New Report Highlights Safety Net Health Plan Efforts to Address Racial Disparities in Health Care

FOR IMMEDIATE RELEASE: February 23, 2021

FOR MORE INFORMATION: Jeff Van Ness, (202) 204-7515,


WASHINGTON— A new report from the Association for Community Affiliated Plans (ACAP) assesses the factors that contribute to racial and ethnic disparities in the health care system, and examines the role of Medicaid health plans in addressing them.

The COVID-19 pandemic has drastically exacerbated existing health disparities in the United States. A March 2020 survey from the Centers for Disease Control and Prevention found that, in 14 states, Black adults made up 33 percent of hospitalized COVID-19 patients while only representing 18 percent of the surrounding community. At the time the report was written, the Navajo Nation had higher COVID-19 infection rates per capita than any state in the U.S.

“Unfortunately, it doesn’t take a lot of looking to find disparities on the basis of race and ethnicity in our health care system, and COVID has brought many of these persistent, lurking inequities to the surface,” said ACAP CEO Margaret A. Murray. “ACAP believes in access to quality, affordable coverage for everyone. We must continuously work to identify and root out structural racism in health care—and highlight meaningful efforts to eliminate it.”

The ACAP-member Safety Net Health Plans who contributed to the report noted that a lack of prior work and established best practices for addressing health disparities hindered plans’ efforts to resolve these issues. The plans interviewed in this report identified five areas where progress must be made and shared steps they have taken to address health inequities:

  • Data Collection and Analysis. Plans noted that state-reported race and ethnicity data are often incomplete and cannot independently provide an accurate picture of enrollees’ race and ethnicity. The AmeriHealth Caritas Family of Companies has implemented uniform approaches across its plans in 13 states to collect race, ethnicity, and language data. AmeriHealth Caritas DC supplements enrollment data provided by the District of Columbia with information gathered through member assessments and medical management interactions. The plan has identified disparities in COVID infection rates and outcomes in the District; Black and Latinx populations have approximately double the percentages of COVID-19 infections compared with the expected based on the ethnic and racial composition of the D.C. populace.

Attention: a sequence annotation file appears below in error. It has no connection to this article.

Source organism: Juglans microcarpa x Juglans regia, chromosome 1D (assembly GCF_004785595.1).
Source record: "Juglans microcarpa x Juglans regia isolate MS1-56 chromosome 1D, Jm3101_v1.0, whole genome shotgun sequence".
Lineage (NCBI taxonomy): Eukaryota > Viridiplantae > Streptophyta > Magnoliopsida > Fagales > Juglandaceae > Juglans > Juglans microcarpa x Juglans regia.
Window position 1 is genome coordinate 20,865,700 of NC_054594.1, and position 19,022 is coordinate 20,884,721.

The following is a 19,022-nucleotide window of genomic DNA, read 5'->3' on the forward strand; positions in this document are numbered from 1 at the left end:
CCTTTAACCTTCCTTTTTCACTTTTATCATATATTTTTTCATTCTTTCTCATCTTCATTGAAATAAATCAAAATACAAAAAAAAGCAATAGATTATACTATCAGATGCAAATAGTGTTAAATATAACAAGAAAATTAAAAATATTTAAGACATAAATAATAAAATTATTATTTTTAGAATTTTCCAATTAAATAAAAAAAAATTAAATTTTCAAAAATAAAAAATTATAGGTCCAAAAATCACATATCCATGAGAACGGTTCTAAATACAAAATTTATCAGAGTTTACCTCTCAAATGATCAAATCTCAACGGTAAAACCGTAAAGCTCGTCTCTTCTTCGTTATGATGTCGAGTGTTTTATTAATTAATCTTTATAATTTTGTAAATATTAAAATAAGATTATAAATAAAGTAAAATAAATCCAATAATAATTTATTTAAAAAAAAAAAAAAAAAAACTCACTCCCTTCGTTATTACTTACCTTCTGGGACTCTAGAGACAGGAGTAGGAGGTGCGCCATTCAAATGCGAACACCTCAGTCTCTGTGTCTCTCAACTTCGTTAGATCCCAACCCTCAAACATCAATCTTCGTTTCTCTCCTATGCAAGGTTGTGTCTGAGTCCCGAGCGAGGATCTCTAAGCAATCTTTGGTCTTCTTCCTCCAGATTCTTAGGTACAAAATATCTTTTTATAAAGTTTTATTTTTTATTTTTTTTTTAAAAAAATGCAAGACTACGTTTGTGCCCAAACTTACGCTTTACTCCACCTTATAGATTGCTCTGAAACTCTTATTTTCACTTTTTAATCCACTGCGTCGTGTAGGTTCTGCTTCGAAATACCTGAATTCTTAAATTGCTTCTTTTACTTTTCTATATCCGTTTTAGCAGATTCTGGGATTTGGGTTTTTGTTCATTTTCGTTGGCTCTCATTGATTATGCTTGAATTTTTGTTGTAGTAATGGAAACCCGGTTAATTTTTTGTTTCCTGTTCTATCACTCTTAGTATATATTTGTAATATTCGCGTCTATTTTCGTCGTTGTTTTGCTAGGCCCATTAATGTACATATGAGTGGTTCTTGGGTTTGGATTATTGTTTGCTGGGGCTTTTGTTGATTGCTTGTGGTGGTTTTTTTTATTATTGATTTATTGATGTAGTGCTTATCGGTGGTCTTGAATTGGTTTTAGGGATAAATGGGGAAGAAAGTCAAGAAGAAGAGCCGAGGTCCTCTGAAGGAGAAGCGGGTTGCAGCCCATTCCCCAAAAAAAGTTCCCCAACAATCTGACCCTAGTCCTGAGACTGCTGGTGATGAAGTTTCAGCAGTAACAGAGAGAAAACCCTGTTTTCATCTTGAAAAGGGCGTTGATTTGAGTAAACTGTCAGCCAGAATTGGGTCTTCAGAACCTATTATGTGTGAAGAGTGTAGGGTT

• Language and Cultural Competency. In addition to meeting state and federal requirements, many plans have undertaken efforts to provide linguistically and culturally appropriate services to plan members. Santa Barbara, Calif.-based CenCal Health developed a bi-cultural and bilingual Member Services Department to assist members and partnered with local community organizations to advance health messaging. Texas Children’s Health Plan of Houston mandated intensive cultural competency training for all care coordinators to ensure that all individuals receive culturally-respectful assistance.
  • Member Engagement. Health Services for Children with Special Needs in Washington, D.C. hosts monthly community advisory meetings for insights on the challenges plan members face. Using this insight, HSCSN was able to initiate programming specifically to address challenges faced by minority groups during the COVID-19 pandemic.
  • Provider Engagement. Plans have noted the important role providers play in addressing racial and ethnic health disparities. Amida Care, a plan launched with the unique goal to provide support to people with HIV/AIDS and other complex health issues, has network providers located in neighborhoods hit hardest by HIV/AIDS, including communities of color. The plan also works with provider organizations that prioritize hiring health providers with high degrees of cultural competency.
  • Community Partnerships. ACAP plans recognized that racial and ethnic disparities permeate all aspects of Medicaid enrollees’ lives, including housing, employment, food access, and other social determinants of health that can have a profound impact on health outcomes, so plans have established strong partnerships with community organizations and local governments to close health gaps through improving social conditions.

“This report is a first step,” Murray added. “We hope it provides a starting point to recognize and remove barriers that keep us from resolving racial disparities in health—a goal to which Safety Net Health Plans are fully committed.”

Read the full report at

About ACAP:

ACAP represents 78 health plans, which collectively provide health coverage to more than 20 million people. Safety Net Health Plans serve their members through Medicaid, Medicare, the Children’s Health Insurance Program (CHIP), the Marketplace and other publicly-sponsored health programs. For more information, visit

# # #